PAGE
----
As a state where the majority population is made up of people who were at one time or another discriminated against or betrayed by the U.S., Hawai‘i has a unique perspective on immigration and foreign residents. Especially sensitive to bullies with power in the U.S. government, Hawai‘ian people are not afraid to stand up to Trump and his administration.

The Woman’s March on Washington, on the day of Trump’s inauguration, was started by Teresa Shook, a Maui resident. After Trump’s win in November, Shook took to Facebook in frustration, inviting 40 of her friends to march on Washington with her. Soon 10,000 people wanted to march with her, and more and more. The rest is history.

Former Hawaii house minority leader, and soon to be former Republican, Rep. Beth Fukumoto spoke out against Trump being a “bully” at the January 21 Women’s March in Honolulu. Due to her refusal to stand behind the Republican party’s president, as well as her comments at the Women’s March, Fukumoto was ousted as the minority leader of the state’s House of Representatives.

A former “rising star” in Hawaii’s small Republican Party, 33-year-old Fukumoto said during the House floor session to remove her as leader, “I believe it is our job as Americans and as leaders of this body to criticize power when power is wrong.”

In a press release concerning her removal Fukumoto said:

In the last couple years, I’ve watched leaders in the Republican Party become less and less tolerant of diverse opinions and dissenting voices. Today, I’m facing demands for my resignation from leadership and possible censure because I raised concerns about our President’s treatment of women and minorities. I’ve been asked by both my party and my caucus to commit to not criticizing the president for the remainder of his term and to take a more partisan approach to working in the Legislature. That is not a commitment I can make.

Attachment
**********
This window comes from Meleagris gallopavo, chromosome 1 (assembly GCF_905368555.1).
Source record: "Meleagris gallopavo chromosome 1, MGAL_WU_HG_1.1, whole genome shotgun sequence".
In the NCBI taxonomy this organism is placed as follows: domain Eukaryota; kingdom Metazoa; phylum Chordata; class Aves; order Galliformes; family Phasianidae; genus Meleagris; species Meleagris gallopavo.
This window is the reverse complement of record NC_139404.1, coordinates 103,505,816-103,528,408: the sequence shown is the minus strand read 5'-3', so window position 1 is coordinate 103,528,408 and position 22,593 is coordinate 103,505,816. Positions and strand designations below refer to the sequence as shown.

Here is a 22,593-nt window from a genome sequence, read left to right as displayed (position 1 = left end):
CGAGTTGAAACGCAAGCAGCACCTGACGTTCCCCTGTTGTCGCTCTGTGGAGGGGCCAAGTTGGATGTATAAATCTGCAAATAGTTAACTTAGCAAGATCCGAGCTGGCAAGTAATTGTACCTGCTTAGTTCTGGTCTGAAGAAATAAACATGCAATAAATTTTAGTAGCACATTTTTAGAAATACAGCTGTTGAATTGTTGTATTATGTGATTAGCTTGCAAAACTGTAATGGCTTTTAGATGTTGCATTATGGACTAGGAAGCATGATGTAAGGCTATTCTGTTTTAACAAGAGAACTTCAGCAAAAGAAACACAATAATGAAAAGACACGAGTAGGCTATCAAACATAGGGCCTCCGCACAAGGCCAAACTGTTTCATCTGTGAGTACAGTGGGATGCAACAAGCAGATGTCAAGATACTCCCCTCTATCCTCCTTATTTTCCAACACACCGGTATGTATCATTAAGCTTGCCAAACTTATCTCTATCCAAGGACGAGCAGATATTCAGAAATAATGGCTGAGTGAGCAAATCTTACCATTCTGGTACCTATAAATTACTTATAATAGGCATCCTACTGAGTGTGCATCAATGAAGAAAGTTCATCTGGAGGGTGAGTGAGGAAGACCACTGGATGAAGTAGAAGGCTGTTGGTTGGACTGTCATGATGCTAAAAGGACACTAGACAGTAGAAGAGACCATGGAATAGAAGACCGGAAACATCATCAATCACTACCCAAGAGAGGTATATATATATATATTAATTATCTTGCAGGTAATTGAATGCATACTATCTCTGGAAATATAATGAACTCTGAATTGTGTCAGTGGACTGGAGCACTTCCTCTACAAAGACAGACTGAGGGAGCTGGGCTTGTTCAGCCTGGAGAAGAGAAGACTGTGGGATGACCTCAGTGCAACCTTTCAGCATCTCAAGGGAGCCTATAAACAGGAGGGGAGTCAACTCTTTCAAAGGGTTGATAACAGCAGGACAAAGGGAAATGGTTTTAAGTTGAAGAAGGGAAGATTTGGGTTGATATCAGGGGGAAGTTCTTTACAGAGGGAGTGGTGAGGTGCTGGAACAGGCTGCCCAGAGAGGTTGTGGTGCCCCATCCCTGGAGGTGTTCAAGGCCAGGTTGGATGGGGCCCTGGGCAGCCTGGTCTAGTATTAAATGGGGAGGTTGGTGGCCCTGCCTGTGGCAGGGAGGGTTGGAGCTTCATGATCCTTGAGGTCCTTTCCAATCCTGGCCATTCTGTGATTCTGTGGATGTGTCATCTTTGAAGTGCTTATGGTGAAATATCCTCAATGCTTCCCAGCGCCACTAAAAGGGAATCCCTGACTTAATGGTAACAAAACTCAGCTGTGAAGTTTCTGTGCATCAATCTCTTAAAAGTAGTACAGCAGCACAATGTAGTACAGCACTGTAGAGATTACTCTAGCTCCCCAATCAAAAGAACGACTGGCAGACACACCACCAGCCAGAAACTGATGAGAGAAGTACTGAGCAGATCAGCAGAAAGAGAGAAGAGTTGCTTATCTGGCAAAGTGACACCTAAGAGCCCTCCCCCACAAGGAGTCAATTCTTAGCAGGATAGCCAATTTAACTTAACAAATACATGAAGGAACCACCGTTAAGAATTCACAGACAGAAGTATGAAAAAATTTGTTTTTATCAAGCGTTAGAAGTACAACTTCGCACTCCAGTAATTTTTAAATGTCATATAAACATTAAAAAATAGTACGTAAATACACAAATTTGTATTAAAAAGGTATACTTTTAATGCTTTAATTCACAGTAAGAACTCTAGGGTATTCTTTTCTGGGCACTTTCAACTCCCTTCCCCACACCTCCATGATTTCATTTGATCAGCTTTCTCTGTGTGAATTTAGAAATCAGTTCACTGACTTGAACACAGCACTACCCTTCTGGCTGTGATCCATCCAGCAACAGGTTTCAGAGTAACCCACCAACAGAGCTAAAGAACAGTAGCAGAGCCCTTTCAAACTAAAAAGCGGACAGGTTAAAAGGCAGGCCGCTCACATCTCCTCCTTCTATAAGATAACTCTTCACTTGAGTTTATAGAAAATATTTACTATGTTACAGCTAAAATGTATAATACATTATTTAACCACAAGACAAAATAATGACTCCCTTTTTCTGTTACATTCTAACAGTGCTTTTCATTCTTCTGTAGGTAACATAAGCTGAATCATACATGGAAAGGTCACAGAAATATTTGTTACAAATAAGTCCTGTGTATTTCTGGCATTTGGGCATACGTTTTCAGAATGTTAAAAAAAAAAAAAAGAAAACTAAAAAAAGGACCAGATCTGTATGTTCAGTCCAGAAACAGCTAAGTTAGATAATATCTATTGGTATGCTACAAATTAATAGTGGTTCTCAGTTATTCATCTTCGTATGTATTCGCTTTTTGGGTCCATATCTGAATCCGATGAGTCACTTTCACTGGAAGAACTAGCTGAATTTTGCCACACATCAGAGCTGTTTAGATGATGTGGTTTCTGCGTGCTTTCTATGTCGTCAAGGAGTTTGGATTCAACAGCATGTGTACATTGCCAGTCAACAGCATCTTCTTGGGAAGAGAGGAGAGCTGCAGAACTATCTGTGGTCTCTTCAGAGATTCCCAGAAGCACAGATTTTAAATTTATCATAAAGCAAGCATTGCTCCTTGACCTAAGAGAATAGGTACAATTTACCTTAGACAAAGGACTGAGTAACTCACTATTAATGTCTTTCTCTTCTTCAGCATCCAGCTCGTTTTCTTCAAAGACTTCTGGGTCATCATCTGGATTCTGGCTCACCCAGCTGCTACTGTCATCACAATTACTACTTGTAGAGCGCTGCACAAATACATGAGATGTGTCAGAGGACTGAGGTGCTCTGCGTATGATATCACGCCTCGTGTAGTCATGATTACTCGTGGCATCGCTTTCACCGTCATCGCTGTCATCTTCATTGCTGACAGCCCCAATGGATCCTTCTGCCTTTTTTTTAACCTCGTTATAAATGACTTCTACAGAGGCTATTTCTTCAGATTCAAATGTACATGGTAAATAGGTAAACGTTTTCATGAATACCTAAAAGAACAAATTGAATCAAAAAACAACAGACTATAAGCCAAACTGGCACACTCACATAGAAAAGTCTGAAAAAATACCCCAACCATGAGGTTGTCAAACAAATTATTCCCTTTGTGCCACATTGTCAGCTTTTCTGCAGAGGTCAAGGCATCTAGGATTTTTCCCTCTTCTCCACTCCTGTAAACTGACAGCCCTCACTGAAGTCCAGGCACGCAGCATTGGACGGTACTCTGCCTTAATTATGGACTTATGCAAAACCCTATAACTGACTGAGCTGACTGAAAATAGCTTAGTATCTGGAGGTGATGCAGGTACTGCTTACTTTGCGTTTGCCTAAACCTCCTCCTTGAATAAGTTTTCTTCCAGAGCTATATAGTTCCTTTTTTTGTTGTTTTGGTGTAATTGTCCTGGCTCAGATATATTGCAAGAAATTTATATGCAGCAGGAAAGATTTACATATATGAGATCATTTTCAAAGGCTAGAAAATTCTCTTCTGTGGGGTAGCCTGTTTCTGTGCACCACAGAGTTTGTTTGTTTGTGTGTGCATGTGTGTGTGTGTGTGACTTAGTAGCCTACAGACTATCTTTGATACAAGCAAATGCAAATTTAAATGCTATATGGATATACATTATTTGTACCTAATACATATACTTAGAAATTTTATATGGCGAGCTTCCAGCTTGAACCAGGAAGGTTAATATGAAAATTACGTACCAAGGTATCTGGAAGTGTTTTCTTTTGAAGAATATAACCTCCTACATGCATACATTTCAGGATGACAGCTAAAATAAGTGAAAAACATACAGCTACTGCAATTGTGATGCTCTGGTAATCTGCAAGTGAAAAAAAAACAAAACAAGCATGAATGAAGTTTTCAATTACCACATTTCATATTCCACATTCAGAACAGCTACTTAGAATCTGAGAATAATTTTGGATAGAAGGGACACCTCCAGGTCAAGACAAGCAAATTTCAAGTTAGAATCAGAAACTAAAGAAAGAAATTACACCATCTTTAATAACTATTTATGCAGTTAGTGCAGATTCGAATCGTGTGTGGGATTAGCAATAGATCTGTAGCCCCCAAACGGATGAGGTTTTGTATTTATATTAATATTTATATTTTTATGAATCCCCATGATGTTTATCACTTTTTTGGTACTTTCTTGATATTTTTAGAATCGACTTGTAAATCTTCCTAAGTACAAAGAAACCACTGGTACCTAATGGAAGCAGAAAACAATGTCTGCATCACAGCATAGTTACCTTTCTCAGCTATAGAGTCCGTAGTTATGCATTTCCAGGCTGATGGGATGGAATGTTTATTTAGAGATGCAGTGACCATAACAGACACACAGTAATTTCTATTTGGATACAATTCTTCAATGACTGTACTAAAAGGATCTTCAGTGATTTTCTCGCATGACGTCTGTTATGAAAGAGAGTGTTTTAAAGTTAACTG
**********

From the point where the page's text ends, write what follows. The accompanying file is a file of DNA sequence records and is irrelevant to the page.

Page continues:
She went on to say, “This morning, I sent a letter to my district explaining that I would like to leave the Republican Party and seek membership in the Democratic Party.”

Though Hawai‘i may have one of the smallest populations in the U.S. (ranking 40th out of 51 in population size as of the 2016 census, California being number one with the largest population), Hawai‘i has been outspoken in its resistance to Trump.

And now other states are following suit. At the time of this writing, Washington State, has filed a similar lawsuit joined by Oregon, Maryland, Minnesota, New York, California, and Massachusetts. Additionally, Illinois, Connecticut, Delaware, Iowa, New Mexico, Rhode Island, Vermont, Virginia, and the District of Columbia have filed an amicus brief to support Hawai‘i in the lawsuit against the ban.

But it seems fitting that Hawai‘i is leading the charge.

When Trump appointed alt-right grand wizard Steve Bannon to be his chief strategist and counselor, Senator Mazie Hirono joined other Democrats in protesting Bannon’s appointment. In a statement that was especially important coming from the minority-majority state representative with an immigrant background, Hirono said, “I represent the state of Hawaii, one of the most racially and culturally diverse states in the entire country, and since the election I have said that we should judge the president-elect by his actions and decisions. Presidents send clear messages about their intentions by who they appoint to senior positions and the appointment of Steve Bannon is a pretty clear message to us. What Steve Bannon believes is not a mystery — he has demeaned women, advocated for white supremacy and promoted anti-Semitism.”

Hirono went on to say, “Quite frankly, it is sad that we are having a debate about whether a white supremacist should serve as a senior counselor to the president elect.”

No doubt, a challenge to minority rights and freedoms feels personal to Hawai‘i.

Photo: Teemu008/Creative Commons

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Louise Hung

An American writer living in Japan, Louise is a contributor and researcher for the Order of the Good Death and Ask a Mortician. You can find her on Twitter @LouiseHung1.